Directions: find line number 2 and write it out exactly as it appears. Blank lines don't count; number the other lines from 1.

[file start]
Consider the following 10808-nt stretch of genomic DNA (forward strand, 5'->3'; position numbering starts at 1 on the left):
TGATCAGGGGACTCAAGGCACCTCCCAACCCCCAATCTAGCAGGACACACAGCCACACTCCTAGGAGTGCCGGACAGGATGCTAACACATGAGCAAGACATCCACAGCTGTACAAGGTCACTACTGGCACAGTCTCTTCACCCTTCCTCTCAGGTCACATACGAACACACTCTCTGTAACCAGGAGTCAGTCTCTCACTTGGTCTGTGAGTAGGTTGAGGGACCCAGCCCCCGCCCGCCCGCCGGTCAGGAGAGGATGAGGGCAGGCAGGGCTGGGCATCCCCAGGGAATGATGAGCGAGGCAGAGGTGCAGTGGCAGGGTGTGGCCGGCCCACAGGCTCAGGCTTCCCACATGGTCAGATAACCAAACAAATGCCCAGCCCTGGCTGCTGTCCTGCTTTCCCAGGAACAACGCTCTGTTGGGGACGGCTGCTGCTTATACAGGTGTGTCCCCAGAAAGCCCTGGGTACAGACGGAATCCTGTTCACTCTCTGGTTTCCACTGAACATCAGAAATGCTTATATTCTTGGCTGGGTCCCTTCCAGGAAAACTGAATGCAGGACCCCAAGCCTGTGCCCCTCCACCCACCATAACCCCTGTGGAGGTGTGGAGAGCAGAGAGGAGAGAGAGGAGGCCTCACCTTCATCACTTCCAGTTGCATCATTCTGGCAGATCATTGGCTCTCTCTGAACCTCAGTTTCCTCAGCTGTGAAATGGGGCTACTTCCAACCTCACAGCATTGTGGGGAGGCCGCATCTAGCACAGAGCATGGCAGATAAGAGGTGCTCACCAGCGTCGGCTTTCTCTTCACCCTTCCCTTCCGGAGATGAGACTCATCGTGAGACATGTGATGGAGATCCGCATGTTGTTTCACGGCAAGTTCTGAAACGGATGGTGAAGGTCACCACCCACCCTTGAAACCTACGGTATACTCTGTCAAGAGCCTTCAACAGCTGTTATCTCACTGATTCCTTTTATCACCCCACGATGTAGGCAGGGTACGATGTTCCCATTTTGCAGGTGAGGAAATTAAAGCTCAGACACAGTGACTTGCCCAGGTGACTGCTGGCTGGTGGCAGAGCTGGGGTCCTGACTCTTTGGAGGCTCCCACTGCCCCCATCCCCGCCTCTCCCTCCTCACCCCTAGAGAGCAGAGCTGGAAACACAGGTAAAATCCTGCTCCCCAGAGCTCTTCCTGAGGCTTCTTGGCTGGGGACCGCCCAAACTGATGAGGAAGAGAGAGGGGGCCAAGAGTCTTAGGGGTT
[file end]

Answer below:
TGATCAGGGGACTCAAGGCACCTCCCAACCCCCAATCTAGCAGGACACACAGCCACACTCCTAGGAGTGCCGGACAGGATGCTAACACATGAGCAAGACATCCACAGCTGTACAAGGTCACTACTGGCACAGTCTCTTCACCCTTCCTCTCAGGTCACATACGAACACACTCTCTGTAACCAGGAGTCAGTCTCTCACTTGGTCTGTGAGTAGGTTGAGGGACCCAGCCCCCGCCCGCCCGCCGGTCAGGAGAGGATGAGGGCAGGCAGGGCTGGGCATCCCCAGGGAATGATGAGCGAGGCAGAGGTGCAGTGGCAGGGTGTGGCCGGCCCACAGGCTCAGGCTTCCCACATGGTCAGATAACCAAACAAATGCCCAGCCCTGGCTGCTGTCCTGCTTTCCCAGGAACAACGCTCTGTTGGGGACGGCTGCTGCTTATACAGGTGTGTCCCCAGAAAGCCCTGGGTACAGACGGAATCCTGTTCACTCTCTGGTTTCCACTGAACATCAGAAATGCTTATATTCTTGGCTGGGTCCCTTCCAGGAAAACTGAATGCAGGACCCCAAGCCTGTGCCCCTCCACCCACCATAACCCCTGTGGAGGTGTGGAGAGCAGAGAGGAGAGAGAGGAGGCCTCACCTTCATCACTTCCAGTTGCATCATTCTGGCAGATCATTGGCTCTCTCTGAACCTCAGTTTCCTCAGCTGTGAAATGGGGCTACTTCCAACCTCACAGCATTGTGGGGAGGCCGCATCTAGCACAGAGCATGGCAGATAAGAGGTGCTCACCAGCGTCGGCTTTCTCTTCACCCTTCCCTTCCGGAGATGAGACTCATCGTGAGACATGTGATGGAGATCCGCATGTTGTTTCACGGCAAGTTCTGAAACGGATGGTGAAGGTCACCACCCACCCTTGAAACCTACGGTATACTCTGTCAAGAGCCTTCAACAGCTGTTATCTCACTGATTCCTTTTATCACCCCACGATGTAGGCAGGGTACGATGTTCCCATTTTGCAGGTGAGGAAATTAAAGCTCAGACACAGTGACTTGCCCAGGTGACTGCTGGCTGGTGGCAGAGCTGGGGTCCTGACTCTTTGGAGGCTCCCACTGCCCCCATCCCCGCCTCTCCCTCCTCACCCCTAGAGAGCAGAGCTGGAAACACAGGTAAAATCCTGCTCCCCAGAGCTCTTCCTGAGGCTTCTTGGCTGGGGACCGCCCAAACTGATGAGGAAGAGAGAGGGGGCCAAGAGTCTTAGGGGTT